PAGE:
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Painters and politics in the People's Republic of China, 1949-1979 [electronic resource] /
Julia F. Andrews.
Berkeley : University of California Press, c1994.
xv, 568 p., [12] p. of plates : ill. (some col.) ; 27 cm.
0520079817 (alk. paper)
More Details
Berkeley : University of California Press, c1994.
0520079817 (alk. paper)
Licensed for access by U. of T. users.
catalogue key
Includes bibliographical references (p. 497-520) and index.
A Look Inside
Flap Copy
"That Julia Andrews has reached sources that are so sensitive and difficult with such success is remarkable. The book is unquestionably a brilliant job, well-written, understandable, and of enormous scholarly value."--Joan Lebold Cohen, author ofThe New Chinese Painting
Flap Copy
"That Julia Andrews has reached sources that are so sensitive and difficult with such success is remarkable. The book is unquestionably a brilliant job, well-written, understandable, and of enormous scholarly value."--Joan Lebold Cohen, author of The New Chinese Painting
Full Text Reviews
Appeared in Choice on 1995-07:
This is a prodigious unrolling of 30 years of information about the complete art scene in Communist China, from the establishment of the People's Republic of China (PRC) to the opening to the West in 1979. Andrews (Ohio State) traces the artistic program of the Mao decades through many personal interviews and translations of newspapers and official documents. She interweaves the individual artists and their works, the exhibition scene, the art educational system, and, above all, the various governmental bureaucracies with other cultural elements and the politics of the time to reveal the complex and often contradictory art world of a totalitarian state. The two most prominent manners of paintings, gouhua (traditional techniques) and caimohua (nontraditional techniques--e.g., oil painting), were played off against each other throughout most of the 30-year period. There are no particular surprises here (socialist realism is the dominant style of the period, bureaucratic control rejects personal expression, the government prescribes subject, style, even technique), but the richness of the detail will make this a very fertile study for other scholars. Given current debate in the US, there are valuable nuggets on the role of government in the arts. Bibliography (both Western and Chinese sources); 21 pages of Chinese names and terms; 55 pages of notes. According to Western standards, most of the art is dreadful; nevertheless, better illustrations are called for. Strongly recommended for advanced undergraduate and graduate students. D. K. Haworth; Carleton College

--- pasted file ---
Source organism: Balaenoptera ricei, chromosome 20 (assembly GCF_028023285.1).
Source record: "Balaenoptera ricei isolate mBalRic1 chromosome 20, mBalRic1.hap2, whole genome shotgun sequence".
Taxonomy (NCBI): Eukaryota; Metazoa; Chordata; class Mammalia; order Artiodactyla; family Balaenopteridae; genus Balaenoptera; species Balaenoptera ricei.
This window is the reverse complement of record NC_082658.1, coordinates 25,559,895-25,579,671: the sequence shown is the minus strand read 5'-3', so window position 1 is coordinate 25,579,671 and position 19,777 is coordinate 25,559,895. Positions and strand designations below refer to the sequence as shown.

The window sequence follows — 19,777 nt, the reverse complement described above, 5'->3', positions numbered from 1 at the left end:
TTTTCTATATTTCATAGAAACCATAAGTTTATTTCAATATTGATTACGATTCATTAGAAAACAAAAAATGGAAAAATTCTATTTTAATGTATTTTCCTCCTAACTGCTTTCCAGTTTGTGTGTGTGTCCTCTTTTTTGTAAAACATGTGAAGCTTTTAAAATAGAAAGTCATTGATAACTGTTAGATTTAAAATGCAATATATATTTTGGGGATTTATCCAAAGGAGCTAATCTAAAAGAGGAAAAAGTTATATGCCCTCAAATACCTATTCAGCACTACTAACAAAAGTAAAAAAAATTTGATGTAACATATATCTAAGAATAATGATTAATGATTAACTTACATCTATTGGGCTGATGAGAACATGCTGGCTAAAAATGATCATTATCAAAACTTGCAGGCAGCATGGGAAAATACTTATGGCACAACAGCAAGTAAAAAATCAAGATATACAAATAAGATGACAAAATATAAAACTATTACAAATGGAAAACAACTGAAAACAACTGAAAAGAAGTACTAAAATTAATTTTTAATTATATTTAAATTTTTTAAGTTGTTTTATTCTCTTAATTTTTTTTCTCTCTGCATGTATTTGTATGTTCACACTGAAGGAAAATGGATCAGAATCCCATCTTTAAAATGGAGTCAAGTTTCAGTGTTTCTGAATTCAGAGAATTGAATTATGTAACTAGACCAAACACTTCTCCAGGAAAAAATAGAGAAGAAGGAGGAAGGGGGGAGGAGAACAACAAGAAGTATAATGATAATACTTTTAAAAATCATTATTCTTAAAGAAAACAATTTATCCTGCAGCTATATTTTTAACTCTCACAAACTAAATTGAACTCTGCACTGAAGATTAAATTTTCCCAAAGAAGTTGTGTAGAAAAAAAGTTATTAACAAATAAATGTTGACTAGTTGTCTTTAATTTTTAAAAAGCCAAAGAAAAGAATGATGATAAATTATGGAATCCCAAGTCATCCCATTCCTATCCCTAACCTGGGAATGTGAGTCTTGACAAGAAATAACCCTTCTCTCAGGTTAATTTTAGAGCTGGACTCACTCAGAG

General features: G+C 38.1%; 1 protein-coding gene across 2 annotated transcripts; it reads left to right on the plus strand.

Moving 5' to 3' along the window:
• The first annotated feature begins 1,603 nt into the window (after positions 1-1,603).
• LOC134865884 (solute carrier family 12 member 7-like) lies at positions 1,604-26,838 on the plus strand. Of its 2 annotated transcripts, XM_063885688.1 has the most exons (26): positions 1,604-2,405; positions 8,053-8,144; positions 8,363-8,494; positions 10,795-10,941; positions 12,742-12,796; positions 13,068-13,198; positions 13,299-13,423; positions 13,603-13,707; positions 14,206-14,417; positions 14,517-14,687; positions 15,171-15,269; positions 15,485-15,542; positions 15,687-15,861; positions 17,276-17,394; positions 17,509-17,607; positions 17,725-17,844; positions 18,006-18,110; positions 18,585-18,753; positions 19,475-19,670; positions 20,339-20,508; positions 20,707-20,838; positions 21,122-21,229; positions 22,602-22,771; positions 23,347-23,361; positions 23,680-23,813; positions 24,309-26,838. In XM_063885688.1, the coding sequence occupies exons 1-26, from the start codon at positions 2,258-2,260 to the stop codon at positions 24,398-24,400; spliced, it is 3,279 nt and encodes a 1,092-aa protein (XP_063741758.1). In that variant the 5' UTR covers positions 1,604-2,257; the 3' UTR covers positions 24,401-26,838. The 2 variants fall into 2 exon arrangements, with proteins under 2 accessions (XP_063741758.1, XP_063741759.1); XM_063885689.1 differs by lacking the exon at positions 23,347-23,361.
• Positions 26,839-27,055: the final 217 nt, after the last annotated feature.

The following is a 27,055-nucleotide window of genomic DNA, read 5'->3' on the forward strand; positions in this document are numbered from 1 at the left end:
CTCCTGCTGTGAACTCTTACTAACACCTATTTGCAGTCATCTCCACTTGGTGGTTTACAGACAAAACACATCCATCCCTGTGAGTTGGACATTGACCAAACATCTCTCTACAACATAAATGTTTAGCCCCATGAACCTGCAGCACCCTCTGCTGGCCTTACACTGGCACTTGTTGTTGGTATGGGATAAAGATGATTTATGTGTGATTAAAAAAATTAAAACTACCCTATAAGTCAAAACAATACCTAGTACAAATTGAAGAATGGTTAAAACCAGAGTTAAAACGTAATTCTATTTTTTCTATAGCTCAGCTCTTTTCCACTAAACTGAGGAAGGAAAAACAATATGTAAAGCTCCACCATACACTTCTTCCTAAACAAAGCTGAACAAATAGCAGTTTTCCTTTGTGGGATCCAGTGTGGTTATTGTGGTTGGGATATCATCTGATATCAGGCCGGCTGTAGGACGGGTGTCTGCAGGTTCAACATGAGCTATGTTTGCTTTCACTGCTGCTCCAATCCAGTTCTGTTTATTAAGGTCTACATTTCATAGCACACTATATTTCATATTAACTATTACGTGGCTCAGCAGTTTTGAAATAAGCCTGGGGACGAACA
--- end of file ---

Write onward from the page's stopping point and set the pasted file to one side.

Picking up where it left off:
This item was reviewed in:
Choice, July 1995
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Long Description
Julia Andrews's extraordinary study of art, artists, and artistic policy during the first three decades of the People's Republic of China makes a major contribution to our understanding of modern China. From 1949 to 1979 the Chinese government controlled the lives and work of the country's artists--these were also years of extreme isolation from international artistic dialogue. During this period the Chinese Communist Party succeeded in eradicating most of the artistic styles and techniques it found politically repugnant. By 1979, traditional landscape painting had been replaced by a new style and subject that was strikingly different from both contemporary Western art and that of other Chinese areas such as Taiwan, Hong Kong, and Singapore. Through vivid firsthand accounts, Andrews recreates the careers of many individual artists who were forced to submit to a vacillating policy regarding style, technique, medium, and genre. She discusses the cultural controls that the government used, the ways in which artists responded, and the works of art that emerged as a result. She particularly emphasizes the influence of the Soviet Union on Chinese art and the problems it created for the practice of traditional painting. This book opens the way to new, stimulating comparisons of Western and Eastern cultures and will be welcomed by art historians, political scientists, and scholars of Asia.
Table of Contents
List of Abbreviations
Introductionp. 1
Revolutionaries and Academics: Art of the Republican Periodp. 11
The Reform of Chinese Art, 1949-1952p. 34
From Popularization to Specializationp. 110
The Politicization of Guohuap. 176
The Great Leap Forward and Its Aftermath: "More, Faster, Better, Cheaper"p. 201
The Cultural Revolutionp. 314
The Transition to "Artistic Democracy," 1976-1979p. 377
App. 1. National Arts Administrators, 1949p. 407
App. 2. National Art Administrators, 1960p. 410
App. 3. National Art Administrators, 1979p. 413
App. 4. Oil Painters in the Soviet Mannerp. 416
Notesp. 419
List of Chinese Names and Termsp. 475
Selected Bibliographyp. 497
List of Illustrationsp. 521
Indexp. 531
Table of Contents provided by Blackwell. All Rights Reserved.

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